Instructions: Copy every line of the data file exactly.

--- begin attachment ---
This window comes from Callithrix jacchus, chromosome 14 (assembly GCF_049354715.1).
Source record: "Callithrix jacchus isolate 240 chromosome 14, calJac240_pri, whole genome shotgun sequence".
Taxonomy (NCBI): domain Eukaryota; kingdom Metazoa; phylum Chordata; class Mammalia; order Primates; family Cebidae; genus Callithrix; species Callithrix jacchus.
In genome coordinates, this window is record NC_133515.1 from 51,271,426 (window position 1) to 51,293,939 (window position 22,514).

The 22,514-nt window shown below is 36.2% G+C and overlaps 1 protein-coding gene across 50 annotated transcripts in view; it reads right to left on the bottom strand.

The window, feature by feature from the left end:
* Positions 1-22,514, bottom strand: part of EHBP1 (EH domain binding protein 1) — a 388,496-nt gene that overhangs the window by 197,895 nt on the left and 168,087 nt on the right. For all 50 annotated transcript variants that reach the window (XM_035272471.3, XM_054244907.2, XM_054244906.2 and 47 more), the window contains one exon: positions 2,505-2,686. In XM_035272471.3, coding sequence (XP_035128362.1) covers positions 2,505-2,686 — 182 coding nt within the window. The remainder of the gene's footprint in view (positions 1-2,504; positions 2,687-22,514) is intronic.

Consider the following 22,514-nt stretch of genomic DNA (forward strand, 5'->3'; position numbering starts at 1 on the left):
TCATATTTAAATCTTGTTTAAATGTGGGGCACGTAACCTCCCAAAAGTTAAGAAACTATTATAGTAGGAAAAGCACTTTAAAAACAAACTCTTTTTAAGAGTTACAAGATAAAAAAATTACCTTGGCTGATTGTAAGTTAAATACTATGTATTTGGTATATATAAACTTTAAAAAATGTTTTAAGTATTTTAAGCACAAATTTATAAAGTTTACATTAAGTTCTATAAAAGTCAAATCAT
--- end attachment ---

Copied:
This window comes from Callithrix jacchus, chromosome 14 (assembly GCF_049354715.1).
Source record: "Callithrix jacchus isolate 240 chromosome 14, calJac240_pri, whole genome shotgun sequence".
Taxonomy (NCBI): domain Eukaryota; kingdom Metazoa; phylum Chordata; class Mammalia; order Primates; family Cebidae; genus Callithrix; species Callithrix jacchus.
In genome coordinates, this window is record NC_133515.1 from 51,271,426 (window position 1) to 51,293,939 (window position 22,514).

The 22,514-nt window shown below is 36.2% G+C and overlaps 1 protein-coding gene across 50 annotated transcripts in view; it reads right to left on the bottom strand.

The window, feature by feature from the left end:
* Positions 1-22,514, bottom strand: part of EHBP1 (EH domain binding protein 1) — a 388,496-nt gene that overhangs the window by 197,895 nt on the left and 168,087 nt on the right. For all 50 annotated transcript variants that reach the window (XM_035272471.3, XM_054244907.2, XM_054244906.2 and 47 more), the window contains one exon: positions 2,505-2,686. In XM_035272471.3, coding sequence (XP_035128362.1) covers positions 2,505-2,686 — 182 coding nt within the window. The remainder of the gene's footprint in view (positions 1-2,504; positions 2,687-22,514) is intronic.

Consider the following 22,514-nt stretch of genomic DNA (forward strand, 5'->3'; position numbering starts at 1 on the left):
TCATATTTAAATCTTGTTTAAATGTGGGGCACGTAACCTCCCAAAAGTTAAGAAACTATTATAGTAGGAAAAGCACTTTAAAAACAAACTCTTTTTAAGAGTTACAAGATAAAAAAATTACCTTGGCTGATTGTAAGTTAAATACTATGTATTTGGTATATATAAACTTTAAAAAATGTTTTAAGTATTTTAAGCACAAATTTATAAAGTTTACATTAAGTTCTATAAAAGTCAAATCAT